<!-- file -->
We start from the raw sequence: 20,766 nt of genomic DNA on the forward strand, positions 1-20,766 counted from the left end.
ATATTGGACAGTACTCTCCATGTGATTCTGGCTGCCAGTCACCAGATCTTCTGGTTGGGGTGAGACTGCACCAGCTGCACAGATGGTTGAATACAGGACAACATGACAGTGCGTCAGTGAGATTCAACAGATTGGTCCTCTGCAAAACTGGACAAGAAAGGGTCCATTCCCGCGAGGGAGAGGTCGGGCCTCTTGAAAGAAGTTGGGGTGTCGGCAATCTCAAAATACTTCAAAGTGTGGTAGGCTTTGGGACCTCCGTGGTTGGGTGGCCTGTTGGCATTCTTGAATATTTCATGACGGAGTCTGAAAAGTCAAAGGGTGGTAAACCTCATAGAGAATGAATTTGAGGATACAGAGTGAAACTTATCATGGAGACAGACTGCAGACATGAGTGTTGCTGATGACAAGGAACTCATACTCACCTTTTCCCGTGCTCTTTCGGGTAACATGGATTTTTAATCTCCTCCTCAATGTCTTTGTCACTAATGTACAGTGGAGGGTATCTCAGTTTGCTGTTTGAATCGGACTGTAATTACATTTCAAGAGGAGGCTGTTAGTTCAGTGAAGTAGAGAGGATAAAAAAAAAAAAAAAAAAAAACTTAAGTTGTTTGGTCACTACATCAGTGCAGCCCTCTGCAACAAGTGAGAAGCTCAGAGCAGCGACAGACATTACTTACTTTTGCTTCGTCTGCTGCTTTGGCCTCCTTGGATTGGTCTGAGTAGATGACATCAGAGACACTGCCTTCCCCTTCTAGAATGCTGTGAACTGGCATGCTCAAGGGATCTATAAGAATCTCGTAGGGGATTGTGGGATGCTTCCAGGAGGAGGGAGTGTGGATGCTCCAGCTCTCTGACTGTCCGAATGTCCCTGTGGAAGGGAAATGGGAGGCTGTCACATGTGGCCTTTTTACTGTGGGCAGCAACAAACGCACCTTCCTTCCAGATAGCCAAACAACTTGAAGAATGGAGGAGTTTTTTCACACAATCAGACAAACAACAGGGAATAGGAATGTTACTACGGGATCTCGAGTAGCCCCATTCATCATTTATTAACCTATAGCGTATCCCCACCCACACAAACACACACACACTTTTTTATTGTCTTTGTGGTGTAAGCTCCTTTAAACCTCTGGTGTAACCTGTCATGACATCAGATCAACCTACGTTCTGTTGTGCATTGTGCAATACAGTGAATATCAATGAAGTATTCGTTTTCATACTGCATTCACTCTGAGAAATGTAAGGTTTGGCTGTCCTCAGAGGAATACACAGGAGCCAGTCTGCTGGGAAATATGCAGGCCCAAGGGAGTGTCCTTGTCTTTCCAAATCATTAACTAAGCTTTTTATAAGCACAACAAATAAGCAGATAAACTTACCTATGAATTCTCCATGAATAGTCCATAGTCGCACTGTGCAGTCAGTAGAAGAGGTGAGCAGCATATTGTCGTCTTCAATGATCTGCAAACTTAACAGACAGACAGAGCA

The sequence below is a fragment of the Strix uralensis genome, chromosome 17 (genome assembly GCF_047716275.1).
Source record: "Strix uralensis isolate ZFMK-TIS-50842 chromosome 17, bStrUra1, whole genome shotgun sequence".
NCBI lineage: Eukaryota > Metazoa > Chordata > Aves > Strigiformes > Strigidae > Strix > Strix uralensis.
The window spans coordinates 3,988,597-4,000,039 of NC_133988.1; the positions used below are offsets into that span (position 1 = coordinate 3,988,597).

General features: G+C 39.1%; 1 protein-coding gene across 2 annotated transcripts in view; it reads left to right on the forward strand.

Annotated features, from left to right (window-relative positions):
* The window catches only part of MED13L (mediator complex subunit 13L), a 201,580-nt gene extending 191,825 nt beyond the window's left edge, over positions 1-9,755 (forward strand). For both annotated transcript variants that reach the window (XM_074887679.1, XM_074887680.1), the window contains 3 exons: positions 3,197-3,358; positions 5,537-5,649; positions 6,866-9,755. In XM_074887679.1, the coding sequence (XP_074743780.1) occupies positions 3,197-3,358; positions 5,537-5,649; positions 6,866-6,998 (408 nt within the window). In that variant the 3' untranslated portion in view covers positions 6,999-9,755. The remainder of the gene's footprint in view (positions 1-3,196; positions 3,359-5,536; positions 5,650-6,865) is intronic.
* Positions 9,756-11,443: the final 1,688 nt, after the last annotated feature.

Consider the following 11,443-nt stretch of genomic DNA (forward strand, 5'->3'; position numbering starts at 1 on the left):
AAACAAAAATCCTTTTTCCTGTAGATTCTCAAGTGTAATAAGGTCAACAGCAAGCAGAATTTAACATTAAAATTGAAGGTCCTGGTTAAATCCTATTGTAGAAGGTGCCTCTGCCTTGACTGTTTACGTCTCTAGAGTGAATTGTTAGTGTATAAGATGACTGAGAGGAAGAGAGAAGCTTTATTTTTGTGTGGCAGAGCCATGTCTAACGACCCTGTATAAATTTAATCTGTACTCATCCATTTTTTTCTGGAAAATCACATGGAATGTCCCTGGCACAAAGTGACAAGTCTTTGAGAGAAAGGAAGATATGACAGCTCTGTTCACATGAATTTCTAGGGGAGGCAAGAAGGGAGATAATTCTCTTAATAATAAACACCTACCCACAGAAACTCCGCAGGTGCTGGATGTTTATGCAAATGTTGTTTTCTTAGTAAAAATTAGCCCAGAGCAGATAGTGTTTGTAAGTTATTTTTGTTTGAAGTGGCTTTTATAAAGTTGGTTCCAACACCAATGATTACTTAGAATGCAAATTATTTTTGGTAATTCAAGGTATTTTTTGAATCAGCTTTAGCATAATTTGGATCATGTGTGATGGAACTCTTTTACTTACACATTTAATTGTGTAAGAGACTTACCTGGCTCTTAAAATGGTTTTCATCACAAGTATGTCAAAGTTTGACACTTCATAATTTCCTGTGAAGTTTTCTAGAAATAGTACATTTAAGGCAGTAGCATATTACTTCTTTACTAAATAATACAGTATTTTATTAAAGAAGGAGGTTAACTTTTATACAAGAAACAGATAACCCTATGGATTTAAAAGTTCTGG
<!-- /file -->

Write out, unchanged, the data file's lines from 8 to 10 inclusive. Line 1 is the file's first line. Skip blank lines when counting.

Annotated features, from left to right (window-relative positions):
* The window catches only part of MED13L (mediator complex subunit 13L), a 201,580-nt gene extending 191,825 nt beyond the window's left edge, over positions 1-9,755 (forward strand). For both annotated transcript variants that reach the window (XM_074887679.1, XM_074887680.1), the window contains 3 exons: positions 3,197-3,358; positions 5,537-5,649; positions 6,866-9,755. In XM_074887679.1, the coding sequence (XP_074743780.1) occupies positions 3,197-3,358; positions 5,537-5,649; positions 6,866-6,998 (408 nt within the window). In that variant the 3' untranslated portion in view covers positions 6,999-9,755. The remainder of the gene's footprint in view (positions 1-3,196; positions 3,359-5,536; positions 5,650-6,865) is intronic.
* Positions 9,756-11,443: the final 1,688 nt, after the last annotated feature.